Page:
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git stash and pop

Sometimes you’re in such a rush to write code that you forget to switch branches and only realize later that oops… wrong branch! What do you do then? Some might even be tempted to copy their code elsewhere, switch branches and then copy it back. Well, there’s a better, more graceful way called stash and pop that comes into play. Not only do they give you a way to temporarily store your code on a branch, but they let you move it to other branches as well.

You start with two branches

Let’s start with a scenario that a lot of of us find ourselves in often, you have a project with two branches. Simple.

git flow overview

You do some work

You just did a merge into your master branch, and both branches look the same. Assuming that you switched already, you switched to the other branch.

git flow overview

You realize you’re on the wrong branch

Then after doing some amazing code you realize it - you’re on the wrong branch! Arg and all sorts of other curses. So what to do? Reset the branch back and lose all your work? Copy out the code to another folder and then try to paste it back in? Or the long loved ctrl-z shuffle?

git flow overview

You Stash the code

That’s when you remember the stash command. This will allow you to take all of your work, without a commit and put it to the side for later use. So you jump into the command line and type the following commands:

git stash

That’s it!

git flow overview

The branch is reset auto-magically

If you look back now, you’ll notice the files now look just like they did before you started making changes to them. To be sure that we have a good stash let’s check for it. You do this by typing:

git stash list

Now, like we talked about in the branching post type the following to switch to the branch that you really wanted to work on.

git checkout yourBranchNameHere

git flow overview

You move the code

Now that you’re on the right branch you can apply that stash of code that you did a few moments ago, but first let’s check that there are not any other stashes left over from before. To do this you type:

git stash list

We get the below output and see that there is code that we didn’t want to apply at this time.

$ git stash list
stash@{0}: WIP on master: fcd7fec The stash that we want
stash@{1}: WIP on TestBranch: 15d176a Some code that we don't need right now
git stash apply stash@{0}


git stash pop stash@{0}

We’ll talk about the differences between apply and pop in the next section.

In my case I used apply, and I get the following after the command:

On branch develop
Your branch is up to date with 'origin/develop'.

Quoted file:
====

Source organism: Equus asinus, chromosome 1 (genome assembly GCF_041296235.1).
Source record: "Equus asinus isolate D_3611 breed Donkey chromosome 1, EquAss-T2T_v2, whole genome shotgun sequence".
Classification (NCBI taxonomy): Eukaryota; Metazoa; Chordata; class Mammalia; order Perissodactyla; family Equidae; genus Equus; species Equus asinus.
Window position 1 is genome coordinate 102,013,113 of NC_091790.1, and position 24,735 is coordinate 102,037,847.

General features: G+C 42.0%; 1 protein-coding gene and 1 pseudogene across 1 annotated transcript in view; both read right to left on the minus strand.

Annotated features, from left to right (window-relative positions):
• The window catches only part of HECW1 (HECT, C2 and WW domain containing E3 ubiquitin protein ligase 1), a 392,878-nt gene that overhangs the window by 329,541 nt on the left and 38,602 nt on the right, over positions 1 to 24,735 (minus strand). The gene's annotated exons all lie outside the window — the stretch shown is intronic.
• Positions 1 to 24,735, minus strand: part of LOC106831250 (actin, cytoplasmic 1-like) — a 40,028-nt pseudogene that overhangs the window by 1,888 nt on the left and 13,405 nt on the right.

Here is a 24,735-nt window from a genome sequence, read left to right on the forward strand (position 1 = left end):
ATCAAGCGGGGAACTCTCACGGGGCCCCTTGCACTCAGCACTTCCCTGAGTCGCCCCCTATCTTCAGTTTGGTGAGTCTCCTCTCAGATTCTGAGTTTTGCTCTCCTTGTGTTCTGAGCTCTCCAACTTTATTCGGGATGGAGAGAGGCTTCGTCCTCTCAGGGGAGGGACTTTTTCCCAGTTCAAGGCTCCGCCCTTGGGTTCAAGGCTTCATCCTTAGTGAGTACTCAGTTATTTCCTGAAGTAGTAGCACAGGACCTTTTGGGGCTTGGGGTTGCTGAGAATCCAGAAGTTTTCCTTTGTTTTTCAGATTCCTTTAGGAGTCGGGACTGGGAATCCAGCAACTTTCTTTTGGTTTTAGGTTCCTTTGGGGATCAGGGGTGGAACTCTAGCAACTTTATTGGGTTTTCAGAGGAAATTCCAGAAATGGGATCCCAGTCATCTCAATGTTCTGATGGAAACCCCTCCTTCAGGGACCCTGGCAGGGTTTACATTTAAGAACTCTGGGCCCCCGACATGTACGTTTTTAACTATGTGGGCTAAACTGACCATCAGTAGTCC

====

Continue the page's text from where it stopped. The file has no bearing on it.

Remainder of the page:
Changes not staged for commit:
  (use "git add <file>..." to update what will be committed)
  (use "git checkout -- <file>..." to discard changes in working directory)

        modified:   file1.md
        modified:   file2.md

no changes added to commit (use "git add" and/or "git commit -a")

Here you can see the two files that you changed earlier, from here you can commit the code to keep.

git flow overview

Cleaning up

Now that your code is safe and sound in your commit there might be some cleaning up to do. Earlier, we had an option to apply or pop, well this is where it makes the difference. If you used pop, than the stash was removed after it was applied. Otherwise, the stash stays there until you tell it otherwise, and in some cases this is a desirable action.

If you did the simple apply, first you check the existing stash’s with the following command:

git stash list

For our example we get the same as we did before, as seen below.

$ git stash list
stash@{0}: WIP on master: fcd7fec The stash that we want
stash@{1}: WIP on TestBranch: 15d176a Some code that we don't need right now

They’re both still there. You could keep them there, but then that just becomes messy after a while, so let’s delete the one that we just applied.

git stash drop stash@{0}

We should then get something to the following extent.

Dropped stash@{0} (8a42bf3ec99d45284c51f692e4dcc44062a1cfb3)

We can confirm that the stash was removed with the list command again.

$ git stash list
stash@{0}: WIP on TestBranch: 15d176a Some code that we don't need right now

Further Reading

Below are the references I used and you could too if you want to dive into the git stash command a little more:


The stash command is a great way to save your work temporarily without a commit, and even move code to the right place on the occasion. While useful, it’s important to remember that this code does not get synced. Hopefully, this write up has helped you work through the stash command and broadened your knowledge of git.

If you missed one of the git articles, please check it out from the below series links.

Links to the other posts in the Learning git series

  1. Intro to git - Part 1
  2. The git cycle
  3. Setting up git
  4. Initializing git
  5. What's a remote in git
  6. git branches simply explained
  7. git Merges Demystified
  8. How to use git flow
  9. git stash and pop